We may owe our earthly existence to the transitory conditions of early Mars. Research reported this week by NBC News, Huffington Post, and other sources gives new weight to the notion that we all started out somewhere else. The effect may be to alter our view of life anywhere in the universe.
Panspermia is the theory that life began somewhere else in the universe and came to Earth on meteorites. The idea isn’t new – the notion goes back to the ancient Greeks – and life did emerge about four billion years ago, soon after a period of heavy meteorite bombardment. But the universe is big and hostile, so trying to draw a scientific line between all of space and our own planet isn’t easy.
Dr. Steven Benner, a geochemist with the Foundation for Applied Molecular Evolution, has given that line an origin. Dr. Benner claims that early Mars offered chemical conditions that not only made life possible there, but that solved some of the difficulties with life conditions on early Earth.
At some point, organic molecules had to combine to make the more complex molecules essential to life on Earth: RNA, DNA, and proteins. Early Earth had no shortage of energy and water, but both of these conditions made life harder, not easier. Energy turns organic molecules into a tar-like substance (the Tar Paradox) and water can actually be corrosive to DNA and proteins (the Water Paradox). If life emerged on its own, the cards were stacked against it.
So, was there an easier path to success? Dr. Benner thinks so, and believes that the path originated on Mars, where chemistry might have been different.
It turns out that at least two elements, oxidized molybdenum and boron, can mediate the processes that work to decompose organic macromolecules. Early Earth didn’t have much oxygen for this kind of molybdenum to form, but Mars did. Boron has also been found in Mars meteorites. And, while Mars likely had water (confirmed recently with evidence from the Mars rover Curiosity), there was less of it on Mars, which would have given organic molecules a better chance to form life there than on Earth. Volcanic eruptions or meteoritic collisions on Mars could then have sent that life traveling.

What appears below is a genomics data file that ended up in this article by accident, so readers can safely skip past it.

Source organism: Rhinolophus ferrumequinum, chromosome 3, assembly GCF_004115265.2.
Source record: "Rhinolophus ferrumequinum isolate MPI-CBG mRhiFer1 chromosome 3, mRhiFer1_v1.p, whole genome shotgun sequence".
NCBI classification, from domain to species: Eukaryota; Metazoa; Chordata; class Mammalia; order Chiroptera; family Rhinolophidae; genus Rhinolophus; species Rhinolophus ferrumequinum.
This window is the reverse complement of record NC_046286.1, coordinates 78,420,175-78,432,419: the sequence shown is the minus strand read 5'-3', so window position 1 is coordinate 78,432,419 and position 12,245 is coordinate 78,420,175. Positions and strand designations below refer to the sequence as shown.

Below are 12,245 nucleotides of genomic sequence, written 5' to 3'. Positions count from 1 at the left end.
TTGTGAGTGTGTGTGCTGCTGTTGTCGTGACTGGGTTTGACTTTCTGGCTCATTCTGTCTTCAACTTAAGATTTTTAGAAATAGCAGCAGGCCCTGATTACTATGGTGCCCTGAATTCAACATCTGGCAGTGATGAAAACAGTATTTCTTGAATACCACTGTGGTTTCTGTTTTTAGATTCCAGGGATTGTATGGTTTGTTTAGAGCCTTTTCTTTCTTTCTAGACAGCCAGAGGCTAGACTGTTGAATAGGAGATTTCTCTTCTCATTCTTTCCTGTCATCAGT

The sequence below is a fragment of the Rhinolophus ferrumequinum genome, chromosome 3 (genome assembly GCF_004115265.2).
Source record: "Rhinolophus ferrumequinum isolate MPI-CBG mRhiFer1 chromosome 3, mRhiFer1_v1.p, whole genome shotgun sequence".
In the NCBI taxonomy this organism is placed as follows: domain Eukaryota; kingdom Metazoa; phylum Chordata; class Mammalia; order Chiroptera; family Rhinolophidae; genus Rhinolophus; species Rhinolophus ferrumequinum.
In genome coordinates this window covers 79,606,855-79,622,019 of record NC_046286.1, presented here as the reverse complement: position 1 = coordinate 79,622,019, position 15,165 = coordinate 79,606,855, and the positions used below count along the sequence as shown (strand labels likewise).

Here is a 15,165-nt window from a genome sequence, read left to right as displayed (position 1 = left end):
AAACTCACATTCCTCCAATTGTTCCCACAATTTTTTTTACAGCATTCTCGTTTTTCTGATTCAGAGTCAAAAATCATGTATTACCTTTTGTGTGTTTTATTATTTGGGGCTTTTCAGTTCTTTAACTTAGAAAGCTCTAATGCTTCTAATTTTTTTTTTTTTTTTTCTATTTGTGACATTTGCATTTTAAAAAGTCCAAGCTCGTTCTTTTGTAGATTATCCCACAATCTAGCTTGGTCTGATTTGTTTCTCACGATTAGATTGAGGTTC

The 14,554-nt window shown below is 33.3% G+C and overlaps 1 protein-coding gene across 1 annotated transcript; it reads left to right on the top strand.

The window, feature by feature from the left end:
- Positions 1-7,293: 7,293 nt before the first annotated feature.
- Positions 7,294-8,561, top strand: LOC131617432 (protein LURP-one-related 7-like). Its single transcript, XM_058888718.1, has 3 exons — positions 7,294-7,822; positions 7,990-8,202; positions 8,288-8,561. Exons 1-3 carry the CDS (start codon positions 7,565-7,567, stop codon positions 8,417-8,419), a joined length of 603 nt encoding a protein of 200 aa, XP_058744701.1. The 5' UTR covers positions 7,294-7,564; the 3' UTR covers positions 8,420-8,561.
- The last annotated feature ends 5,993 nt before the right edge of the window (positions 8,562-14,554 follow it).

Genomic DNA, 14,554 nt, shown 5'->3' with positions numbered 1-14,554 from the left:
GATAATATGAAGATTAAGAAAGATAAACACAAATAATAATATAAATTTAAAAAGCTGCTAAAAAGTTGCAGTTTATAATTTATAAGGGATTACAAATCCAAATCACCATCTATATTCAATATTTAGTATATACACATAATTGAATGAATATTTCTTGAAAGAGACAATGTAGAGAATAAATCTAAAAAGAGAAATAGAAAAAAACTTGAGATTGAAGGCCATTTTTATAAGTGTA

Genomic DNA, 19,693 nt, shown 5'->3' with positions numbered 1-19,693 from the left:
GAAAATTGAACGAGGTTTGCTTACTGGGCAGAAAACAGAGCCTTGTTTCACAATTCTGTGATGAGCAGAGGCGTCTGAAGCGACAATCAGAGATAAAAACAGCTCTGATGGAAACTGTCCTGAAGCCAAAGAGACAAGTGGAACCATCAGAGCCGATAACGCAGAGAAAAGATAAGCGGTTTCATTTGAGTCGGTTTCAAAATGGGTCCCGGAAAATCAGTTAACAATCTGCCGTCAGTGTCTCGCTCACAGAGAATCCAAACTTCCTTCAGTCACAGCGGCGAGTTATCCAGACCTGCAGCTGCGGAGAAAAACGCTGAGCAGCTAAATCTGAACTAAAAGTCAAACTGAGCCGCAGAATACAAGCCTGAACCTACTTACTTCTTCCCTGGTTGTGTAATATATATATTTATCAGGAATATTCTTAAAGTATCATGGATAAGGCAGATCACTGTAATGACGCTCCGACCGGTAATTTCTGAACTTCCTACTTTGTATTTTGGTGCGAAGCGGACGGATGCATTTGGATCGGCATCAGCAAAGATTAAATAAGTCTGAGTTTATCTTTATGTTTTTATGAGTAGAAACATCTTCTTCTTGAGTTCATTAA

Times and conditions changed on both planets, of course. Mars became less habitable, jeopardizing any life that existed there, while Earth became more life-friendly. Life emerges in one place but survives in another. A lucky legacy for us, if the model is correct. The explanation gives the panspermia scheme at least one physical origin, addresses several difficulties in the organic chemistry of early Earth . . . and is testable.
There will certainly be debates about Dr. Benner’s conclusions. While the current evidence isn’t conclusive, though, better information may be coming. A tool to detect RNA and DNA in Martian soil samples is being designed for use on the Mars Explorer Rover mission scheduled for launch in 2020. For now, many scientists concede that his theory is at least plausible.
It’s interesting to recognize the importance of time in Dr. Benner’s model. Most panspermia explanations tend to ignore a role for temporal factors; transport either occurs or it doesn’t. The new explanation makes time a big player in the process. Conditions on the donor and receptor planets change over long timeframes, and timing of the “handoff” can make or break the chain of life.
Panspermia can ever be proven, of course. Alternative processes can always be proposed. If this work is confirmed with new evidence, however, then panspermia has at least one good case study. How would that change our thinking about ourselves and everything around us on Earth? Would the definition of “alien” have any meaning anymore?
Ray Bradbury asked this question in the last story of his Martian Chronicles. Maybe we’ll have to choose our own answer soon.